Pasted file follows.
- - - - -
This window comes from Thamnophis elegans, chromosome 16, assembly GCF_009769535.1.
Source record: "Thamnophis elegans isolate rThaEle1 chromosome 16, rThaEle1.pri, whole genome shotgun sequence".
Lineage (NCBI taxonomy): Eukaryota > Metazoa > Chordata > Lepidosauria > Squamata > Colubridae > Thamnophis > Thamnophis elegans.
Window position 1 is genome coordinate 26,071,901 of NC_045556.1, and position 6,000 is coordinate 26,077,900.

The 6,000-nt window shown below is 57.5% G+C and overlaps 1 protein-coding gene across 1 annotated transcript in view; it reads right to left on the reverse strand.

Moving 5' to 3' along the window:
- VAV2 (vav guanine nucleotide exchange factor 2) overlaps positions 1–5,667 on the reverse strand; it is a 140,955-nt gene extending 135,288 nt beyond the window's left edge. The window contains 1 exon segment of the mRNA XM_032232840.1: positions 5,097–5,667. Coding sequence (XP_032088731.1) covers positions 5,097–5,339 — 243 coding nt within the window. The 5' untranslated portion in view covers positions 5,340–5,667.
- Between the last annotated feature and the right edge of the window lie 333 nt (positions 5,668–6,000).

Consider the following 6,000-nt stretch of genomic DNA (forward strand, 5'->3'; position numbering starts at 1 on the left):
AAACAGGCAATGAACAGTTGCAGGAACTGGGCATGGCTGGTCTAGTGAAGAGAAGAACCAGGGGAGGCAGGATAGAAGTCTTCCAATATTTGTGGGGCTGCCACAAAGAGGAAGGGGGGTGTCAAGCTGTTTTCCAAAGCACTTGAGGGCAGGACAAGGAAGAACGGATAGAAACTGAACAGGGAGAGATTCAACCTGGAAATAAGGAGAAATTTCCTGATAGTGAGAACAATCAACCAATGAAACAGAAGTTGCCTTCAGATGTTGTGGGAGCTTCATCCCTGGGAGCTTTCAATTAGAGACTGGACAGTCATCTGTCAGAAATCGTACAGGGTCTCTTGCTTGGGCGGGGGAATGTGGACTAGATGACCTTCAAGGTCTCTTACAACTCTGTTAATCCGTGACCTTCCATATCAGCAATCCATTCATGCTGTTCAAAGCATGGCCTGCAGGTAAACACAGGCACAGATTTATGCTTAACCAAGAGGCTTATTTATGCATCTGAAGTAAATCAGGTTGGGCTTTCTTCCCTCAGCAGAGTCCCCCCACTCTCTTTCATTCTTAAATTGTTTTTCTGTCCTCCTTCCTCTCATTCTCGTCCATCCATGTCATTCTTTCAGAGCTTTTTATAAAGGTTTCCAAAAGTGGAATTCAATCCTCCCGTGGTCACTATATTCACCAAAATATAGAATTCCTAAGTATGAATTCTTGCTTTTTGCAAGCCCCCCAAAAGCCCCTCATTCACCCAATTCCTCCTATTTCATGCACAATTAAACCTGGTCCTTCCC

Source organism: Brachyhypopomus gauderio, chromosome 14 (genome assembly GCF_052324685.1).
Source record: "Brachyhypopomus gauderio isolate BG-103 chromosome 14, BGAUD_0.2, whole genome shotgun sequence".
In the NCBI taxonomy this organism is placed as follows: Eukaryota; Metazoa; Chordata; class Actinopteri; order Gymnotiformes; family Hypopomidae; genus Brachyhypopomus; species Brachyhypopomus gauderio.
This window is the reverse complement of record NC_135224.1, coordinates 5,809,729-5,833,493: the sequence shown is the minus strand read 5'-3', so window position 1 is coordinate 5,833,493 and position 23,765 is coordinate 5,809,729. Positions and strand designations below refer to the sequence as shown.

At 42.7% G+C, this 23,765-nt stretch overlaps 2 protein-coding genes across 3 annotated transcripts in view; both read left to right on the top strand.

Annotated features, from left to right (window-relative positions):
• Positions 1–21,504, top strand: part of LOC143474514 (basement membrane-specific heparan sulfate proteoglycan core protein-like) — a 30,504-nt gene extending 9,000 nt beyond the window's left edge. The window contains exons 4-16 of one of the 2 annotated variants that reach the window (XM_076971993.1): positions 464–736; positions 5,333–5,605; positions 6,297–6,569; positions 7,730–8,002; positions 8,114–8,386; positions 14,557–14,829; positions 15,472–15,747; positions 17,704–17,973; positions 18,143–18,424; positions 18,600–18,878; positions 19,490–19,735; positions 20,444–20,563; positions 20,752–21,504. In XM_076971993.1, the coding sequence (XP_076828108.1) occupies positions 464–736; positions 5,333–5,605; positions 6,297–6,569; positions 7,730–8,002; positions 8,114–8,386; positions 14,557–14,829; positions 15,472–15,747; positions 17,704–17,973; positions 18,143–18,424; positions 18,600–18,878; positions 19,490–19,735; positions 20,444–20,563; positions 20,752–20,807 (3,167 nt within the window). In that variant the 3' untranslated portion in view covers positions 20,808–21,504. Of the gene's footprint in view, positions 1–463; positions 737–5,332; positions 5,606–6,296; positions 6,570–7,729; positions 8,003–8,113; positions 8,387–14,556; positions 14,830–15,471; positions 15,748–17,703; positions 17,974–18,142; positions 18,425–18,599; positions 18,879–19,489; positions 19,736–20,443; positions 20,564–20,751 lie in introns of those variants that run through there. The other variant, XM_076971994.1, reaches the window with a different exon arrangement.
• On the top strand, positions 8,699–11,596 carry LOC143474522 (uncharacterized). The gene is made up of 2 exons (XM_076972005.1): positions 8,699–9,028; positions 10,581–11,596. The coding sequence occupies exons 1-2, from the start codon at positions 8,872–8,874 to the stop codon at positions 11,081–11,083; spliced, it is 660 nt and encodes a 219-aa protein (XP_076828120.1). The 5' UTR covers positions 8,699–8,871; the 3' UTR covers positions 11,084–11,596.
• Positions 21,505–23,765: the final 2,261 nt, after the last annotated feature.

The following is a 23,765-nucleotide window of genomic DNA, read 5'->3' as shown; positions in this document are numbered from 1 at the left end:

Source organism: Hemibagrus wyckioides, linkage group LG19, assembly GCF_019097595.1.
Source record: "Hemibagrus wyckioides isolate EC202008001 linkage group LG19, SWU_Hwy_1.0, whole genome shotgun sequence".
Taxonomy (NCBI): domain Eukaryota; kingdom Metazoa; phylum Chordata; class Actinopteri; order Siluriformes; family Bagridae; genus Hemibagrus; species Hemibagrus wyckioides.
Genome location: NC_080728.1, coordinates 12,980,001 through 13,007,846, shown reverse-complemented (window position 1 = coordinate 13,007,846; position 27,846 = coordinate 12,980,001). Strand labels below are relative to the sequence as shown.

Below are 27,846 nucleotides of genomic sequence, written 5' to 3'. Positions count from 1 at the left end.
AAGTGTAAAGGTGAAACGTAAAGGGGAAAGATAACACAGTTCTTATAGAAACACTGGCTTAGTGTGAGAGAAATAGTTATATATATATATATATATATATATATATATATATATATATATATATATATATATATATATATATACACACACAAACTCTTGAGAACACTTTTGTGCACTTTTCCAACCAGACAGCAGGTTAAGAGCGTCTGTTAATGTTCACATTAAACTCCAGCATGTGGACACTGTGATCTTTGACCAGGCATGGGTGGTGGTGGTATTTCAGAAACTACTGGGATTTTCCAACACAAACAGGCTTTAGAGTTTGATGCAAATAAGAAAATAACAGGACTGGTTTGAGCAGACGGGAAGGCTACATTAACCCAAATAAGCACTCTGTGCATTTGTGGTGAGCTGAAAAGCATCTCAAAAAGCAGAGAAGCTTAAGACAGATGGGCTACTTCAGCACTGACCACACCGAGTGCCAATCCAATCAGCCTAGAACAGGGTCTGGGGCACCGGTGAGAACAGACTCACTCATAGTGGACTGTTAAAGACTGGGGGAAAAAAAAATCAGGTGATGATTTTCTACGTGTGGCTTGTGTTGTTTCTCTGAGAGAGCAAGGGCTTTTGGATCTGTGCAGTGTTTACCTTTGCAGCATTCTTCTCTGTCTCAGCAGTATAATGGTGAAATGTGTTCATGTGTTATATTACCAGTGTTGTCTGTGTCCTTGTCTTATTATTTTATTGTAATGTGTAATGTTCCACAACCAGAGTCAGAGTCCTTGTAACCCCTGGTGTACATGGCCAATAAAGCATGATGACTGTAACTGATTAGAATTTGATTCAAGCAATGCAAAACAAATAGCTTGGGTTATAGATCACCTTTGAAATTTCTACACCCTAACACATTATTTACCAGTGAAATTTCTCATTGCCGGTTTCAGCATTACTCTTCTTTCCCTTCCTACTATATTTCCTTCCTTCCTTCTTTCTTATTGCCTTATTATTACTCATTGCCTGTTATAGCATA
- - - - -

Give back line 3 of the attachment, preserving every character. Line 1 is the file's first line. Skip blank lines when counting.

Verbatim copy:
Lineage (NCBI taxonomy): Eukaryota > Metazoa > Chordata > Lepidosauria > Squamata > Colubridae > Thamnophis > Thamnophis elegans.